London – The ruler of Dubai was ordered by a British court Tuesday to pay $730 million dollars to his ex-wife and their children in one of the most expensive divorce settlements in British history.
Princess Haya Bint Al Hussein, 47, fled to the U.K. in 2019 saying she was “terrified” of her husband, Sheikh Mohammed bin Rashid al-Maktoum, who is the prime minister and vice president of the United Arab Emirates. He is alleged to have ordered the forced return of the couple’s two daughters to the UAE, the Associated Press reported.
In October, a U.K. family court judge ruled that the UAE ruler had conducted a fear campaign against Haya, authorizing the hacking of her phone. The family court judge also said al-Maktoum had “ordered and orchestrated” the abduction and forced return to Dubai of two other of his adult daughters — Sheikha Latifa in 2002 and 2018 and her sister Sheikha Shamsa in 2000, the AP said.
Tuesday’s settlement included over $14 million a year for security for Haya and the children. The presiding judge said that the main threats against the family “absolutely uniquely” come from al-Maktoum, according to Reuters.
The settlement also includes compensation for Haya’s lost jewelry and racehorses, as well as payment for the upkeep of her British mansions. The judge ordered al-Maktoum to pay Haya a lump sum of $333 million within three months. Further payments will be guaranteed by a multi-million dollar security held by a bank, Reuters said.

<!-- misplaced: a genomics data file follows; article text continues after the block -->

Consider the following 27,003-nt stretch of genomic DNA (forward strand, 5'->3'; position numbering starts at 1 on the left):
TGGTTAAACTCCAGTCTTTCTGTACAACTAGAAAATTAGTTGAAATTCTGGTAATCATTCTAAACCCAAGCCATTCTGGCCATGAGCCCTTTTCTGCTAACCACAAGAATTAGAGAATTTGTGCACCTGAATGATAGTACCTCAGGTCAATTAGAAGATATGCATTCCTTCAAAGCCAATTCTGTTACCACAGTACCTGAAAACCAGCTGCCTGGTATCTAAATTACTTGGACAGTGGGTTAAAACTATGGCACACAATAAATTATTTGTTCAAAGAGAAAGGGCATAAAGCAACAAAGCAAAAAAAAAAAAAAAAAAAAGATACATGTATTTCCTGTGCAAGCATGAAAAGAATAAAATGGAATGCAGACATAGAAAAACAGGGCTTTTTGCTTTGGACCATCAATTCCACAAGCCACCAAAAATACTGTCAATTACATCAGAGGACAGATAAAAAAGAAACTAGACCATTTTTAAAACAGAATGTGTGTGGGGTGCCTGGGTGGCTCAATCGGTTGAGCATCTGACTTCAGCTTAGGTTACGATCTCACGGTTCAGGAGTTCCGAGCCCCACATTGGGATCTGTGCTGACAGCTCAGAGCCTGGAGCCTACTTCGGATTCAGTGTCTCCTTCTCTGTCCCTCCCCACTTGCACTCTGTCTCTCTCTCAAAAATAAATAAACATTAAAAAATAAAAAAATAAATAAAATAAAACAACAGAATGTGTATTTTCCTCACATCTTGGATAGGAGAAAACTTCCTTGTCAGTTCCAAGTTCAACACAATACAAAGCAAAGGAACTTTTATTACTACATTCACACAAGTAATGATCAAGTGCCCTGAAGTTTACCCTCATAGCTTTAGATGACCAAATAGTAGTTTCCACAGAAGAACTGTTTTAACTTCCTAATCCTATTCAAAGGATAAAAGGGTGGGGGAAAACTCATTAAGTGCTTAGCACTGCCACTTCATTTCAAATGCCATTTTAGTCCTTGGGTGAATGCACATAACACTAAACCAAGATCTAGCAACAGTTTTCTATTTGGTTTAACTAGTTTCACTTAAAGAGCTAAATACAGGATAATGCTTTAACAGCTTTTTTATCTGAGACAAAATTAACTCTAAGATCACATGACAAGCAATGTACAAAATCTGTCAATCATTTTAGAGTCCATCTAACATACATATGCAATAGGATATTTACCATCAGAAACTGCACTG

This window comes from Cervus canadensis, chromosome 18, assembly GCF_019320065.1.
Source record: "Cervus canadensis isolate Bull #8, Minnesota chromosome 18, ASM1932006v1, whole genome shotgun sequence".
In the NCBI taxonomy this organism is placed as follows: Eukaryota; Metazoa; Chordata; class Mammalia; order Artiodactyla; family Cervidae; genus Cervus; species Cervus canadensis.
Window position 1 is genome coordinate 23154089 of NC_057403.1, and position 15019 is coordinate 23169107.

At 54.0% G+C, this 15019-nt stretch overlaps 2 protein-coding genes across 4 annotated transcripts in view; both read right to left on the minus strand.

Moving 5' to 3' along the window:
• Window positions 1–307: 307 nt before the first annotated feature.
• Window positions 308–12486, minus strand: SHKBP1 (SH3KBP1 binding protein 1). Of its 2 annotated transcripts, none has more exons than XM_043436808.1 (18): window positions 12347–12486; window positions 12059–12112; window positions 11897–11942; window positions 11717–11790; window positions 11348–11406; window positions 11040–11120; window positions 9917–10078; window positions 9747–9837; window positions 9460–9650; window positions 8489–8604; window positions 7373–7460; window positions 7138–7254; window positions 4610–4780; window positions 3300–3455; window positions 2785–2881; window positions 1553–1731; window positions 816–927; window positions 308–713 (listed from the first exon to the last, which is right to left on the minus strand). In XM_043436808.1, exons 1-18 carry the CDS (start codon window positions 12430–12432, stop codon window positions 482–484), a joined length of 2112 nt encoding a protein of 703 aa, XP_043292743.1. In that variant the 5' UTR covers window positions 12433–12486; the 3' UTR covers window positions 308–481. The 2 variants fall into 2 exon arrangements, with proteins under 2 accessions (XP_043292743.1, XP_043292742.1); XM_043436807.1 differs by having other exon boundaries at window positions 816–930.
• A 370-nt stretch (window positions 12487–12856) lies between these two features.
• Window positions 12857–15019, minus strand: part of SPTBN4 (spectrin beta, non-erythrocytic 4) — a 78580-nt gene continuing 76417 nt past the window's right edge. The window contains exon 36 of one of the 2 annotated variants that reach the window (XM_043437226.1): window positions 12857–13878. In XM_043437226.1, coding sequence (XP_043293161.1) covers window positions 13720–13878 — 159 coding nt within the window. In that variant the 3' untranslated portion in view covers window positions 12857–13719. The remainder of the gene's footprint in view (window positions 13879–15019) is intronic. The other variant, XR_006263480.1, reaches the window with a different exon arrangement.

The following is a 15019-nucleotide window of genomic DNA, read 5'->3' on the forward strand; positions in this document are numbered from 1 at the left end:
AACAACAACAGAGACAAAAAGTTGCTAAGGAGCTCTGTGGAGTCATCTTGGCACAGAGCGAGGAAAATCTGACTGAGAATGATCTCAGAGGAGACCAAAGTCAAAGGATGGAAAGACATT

The judge said that he was making his ruling on the divorce settlement “with a very clear eye to the exceptional circumstances of this case, such as the truly opulent and unprecedented standard of living enjoyed by these parties in Dubai,” according to Reuters.
One summer, for example, al-Maktoum reportedly spent $2.6 million on strawberries for his country house outside of London. The judge ordered that he pay Haya 1.3 million pounds for couture clothing that had gone missing, and $6.6 million for nine weeks of vacation with her family every year, Reuters said.
In court, Haya said the large, one-off payment would free her of al-Maktoum’s hold over her, Reuters reported.
“I really want to be free and I want them to be free,” she said of her and her children.
Haley Ott is a digital reporter/producer for CBS News based in London.